Alma noted that she hadn't unfastened her seat belt. Good. There was nothing else to attend to. It would go quickly. Their hearts would not be able to withstand the impact. "We needn't worry about canceling our reservations---not this time of year. I dare say we won't even be noticed."

"Are you ready, Dear?" Rena slowly released the emergency brake and moved the level to "Drive". The dusky twilight made her features appear soft, vulnerable. What a tender young woman she must have been!

Alma felt no need to answer. "It's too early for berries," she heard herself say through closed eyes. The car's engine hummed expectantly. "But the blossoms will be out." A forward jerk and then the giving way of a flimsy wooden railing. The soft splash of metal sliding into water. Yes...yes...she could see them now in the distance. Snow-white strawberry blooms in an open field of sun. Blossoms as far as the eye could see, and she was going down to meet them...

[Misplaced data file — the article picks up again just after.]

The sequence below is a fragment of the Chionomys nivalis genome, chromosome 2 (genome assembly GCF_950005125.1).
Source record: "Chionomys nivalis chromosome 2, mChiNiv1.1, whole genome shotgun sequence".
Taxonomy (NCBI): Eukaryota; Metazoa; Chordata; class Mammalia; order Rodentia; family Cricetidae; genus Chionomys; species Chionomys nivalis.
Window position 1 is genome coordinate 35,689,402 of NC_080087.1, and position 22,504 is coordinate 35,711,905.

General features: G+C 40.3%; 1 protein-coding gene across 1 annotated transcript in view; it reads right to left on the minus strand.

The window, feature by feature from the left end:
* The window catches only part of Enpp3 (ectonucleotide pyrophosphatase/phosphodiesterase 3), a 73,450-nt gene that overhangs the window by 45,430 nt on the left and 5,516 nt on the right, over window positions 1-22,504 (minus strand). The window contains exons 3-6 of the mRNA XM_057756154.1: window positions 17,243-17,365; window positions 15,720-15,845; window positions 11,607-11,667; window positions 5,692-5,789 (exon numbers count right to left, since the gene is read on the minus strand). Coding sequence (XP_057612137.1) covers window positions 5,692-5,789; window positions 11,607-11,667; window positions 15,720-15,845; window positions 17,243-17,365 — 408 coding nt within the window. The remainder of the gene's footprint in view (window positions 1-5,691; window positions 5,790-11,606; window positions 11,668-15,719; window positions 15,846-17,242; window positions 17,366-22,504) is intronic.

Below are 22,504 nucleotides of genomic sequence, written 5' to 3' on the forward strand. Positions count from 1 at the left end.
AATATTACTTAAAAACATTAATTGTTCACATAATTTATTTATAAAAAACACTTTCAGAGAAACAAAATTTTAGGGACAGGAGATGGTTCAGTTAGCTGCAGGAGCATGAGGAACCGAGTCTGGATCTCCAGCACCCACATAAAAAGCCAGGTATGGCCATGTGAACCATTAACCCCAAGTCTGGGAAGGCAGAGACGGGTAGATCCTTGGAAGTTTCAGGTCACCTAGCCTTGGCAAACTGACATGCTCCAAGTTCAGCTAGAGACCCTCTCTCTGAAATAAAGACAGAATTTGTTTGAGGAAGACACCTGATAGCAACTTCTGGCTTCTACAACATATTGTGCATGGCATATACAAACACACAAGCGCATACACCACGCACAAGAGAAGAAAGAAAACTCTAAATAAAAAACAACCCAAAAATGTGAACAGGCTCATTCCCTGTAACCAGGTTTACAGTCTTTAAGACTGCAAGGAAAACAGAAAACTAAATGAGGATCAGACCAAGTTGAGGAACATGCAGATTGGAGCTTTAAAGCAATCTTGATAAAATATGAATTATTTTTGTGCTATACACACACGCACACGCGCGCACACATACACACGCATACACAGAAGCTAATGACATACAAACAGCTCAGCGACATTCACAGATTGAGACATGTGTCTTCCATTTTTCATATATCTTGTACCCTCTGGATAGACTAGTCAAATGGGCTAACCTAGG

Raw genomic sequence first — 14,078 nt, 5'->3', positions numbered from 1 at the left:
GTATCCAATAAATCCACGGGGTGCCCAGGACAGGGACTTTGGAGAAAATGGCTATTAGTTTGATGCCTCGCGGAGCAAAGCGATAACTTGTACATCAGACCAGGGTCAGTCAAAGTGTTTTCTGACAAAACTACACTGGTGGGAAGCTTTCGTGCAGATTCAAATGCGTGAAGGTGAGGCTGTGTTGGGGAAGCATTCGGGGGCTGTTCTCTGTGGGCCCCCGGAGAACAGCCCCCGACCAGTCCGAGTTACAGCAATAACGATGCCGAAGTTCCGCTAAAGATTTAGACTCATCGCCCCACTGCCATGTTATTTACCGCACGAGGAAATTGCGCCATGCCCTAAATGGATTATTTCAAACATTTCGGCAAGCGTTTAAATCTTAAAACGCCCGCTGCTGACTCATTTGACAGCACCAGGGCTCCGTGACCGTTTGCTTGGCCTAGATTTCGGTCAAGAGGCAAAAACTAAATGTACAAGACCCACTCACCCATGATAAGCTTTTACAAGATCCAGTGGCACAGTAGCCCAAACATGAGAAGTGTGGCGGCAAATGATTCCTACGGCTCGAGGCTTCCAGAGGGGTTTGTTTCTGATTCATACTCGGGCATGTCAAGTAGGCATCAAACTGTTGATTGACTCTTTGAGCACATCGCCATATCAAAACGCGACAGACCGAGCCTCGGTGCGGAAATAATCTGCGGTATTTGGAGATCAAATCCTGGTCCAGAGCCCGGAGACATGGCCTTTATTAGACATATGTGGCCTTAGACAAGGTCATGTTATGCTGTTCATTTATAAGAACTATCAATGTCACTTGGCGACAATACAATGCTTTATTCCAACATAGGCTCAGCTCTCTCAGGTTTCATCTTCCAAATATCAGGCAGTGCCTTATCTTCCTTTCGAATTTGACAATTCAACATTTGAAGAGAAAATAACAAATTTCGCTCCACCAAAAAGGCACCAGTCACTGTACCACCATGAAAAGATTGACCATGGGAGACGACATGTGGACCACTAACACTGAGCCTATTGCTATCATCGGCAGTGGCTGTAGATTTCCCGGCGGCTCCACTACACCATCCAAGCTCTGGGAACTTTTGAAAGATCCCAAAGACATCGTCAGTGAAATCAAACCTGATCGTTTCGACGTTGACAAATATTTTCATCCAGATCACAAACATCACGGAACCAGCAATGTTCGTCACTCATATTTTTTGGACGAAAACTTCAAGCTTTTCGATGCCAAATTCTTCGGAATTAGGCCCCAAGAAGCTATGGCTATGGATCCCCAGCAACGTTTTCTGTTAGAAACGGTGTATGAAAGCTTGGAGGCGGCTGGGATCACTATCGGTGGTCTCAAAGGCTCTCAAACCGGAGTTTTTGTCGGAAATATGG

Tags

Depression, Depressive Disorders, Elderly, Elderly Lady, Elderly People, Suicide Among The Aged

Meet the author

author avatar Jojay
I am a published and produced playwright. I enjoy writing about anything that strikes my fancy as well as engages my passion for a lifetime of learning.
Also find my
writings at